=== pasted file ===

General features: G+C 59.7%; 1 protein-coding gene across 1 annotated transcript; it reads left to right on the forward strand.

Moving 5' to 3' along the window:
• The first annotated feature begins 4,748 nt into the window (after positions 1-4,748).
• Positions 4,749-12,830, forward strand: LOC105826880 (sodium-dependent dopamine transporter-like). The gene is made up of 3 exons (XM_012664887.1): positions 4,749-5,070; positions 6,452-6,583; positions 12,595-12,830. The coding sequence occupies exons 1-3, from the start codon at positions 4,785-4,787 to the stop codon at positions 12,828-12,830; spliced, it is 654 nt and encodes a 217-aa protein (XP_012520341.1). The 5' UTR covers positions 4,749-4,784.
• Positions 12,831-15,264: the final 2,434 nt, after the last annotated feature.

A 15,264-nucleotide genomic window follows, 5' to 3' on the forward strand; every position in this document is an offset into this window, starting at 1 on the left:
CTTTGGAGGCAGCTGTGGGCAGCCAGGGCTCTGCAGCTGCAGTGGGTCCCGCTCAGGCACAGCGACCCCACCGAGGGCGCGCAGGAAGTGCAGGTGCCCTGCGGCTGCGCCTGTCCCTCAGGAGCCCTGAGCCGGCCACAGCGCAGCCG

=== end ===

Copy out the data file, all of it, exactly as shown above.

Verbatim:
General features: G+C 59.7%; 1 protein-coding gene across 1 annotated transcript; it reads left to right on the forward strand.

Moving 5' to 3' along the window:
• The first annotated feature begins 4,748 nt into the window (after positions 1-4,748).
• Positions 4,749-12,830, forward strand: LOC105826880 (sodium-dependent dopamine transporter-like). The gene is made up of 3 exons (XM_012664887.1): positions 4,749-5,070; positions 6,452-6,583; positions 12,595-12,830. The coding sequence occupies exons 1-3, from the start codon at positions 4,785-4,787 to the stop codon at positions 12,828-12,830; spliced, it is 654 nt and encodes a 217-aa protein (XP_012520341.1). The 5' UTR covers positions 4,749-4,784.
• Positions 12,831-15,264: the final 2,434 nt, after the last annotated feature.

A 15,264-nucleotide genomic window follows, 5' to 3' on the forward strand; every position in this document is an offset into this window, starting at 1 on the left:
CTTTGGAGGCAGCTGTGGGCAGCCAGGGCTCTGCAGCTGCAGTGGGTCCCGCTCAGGCACAGCGACCCCACCGAGGGCGCGCAGGAAGTGCAGGTGCCCTGCGGCTGCGCCTGTCCCTCAGGAGCCCTGAGCCGGCCACAGCGCAGCCG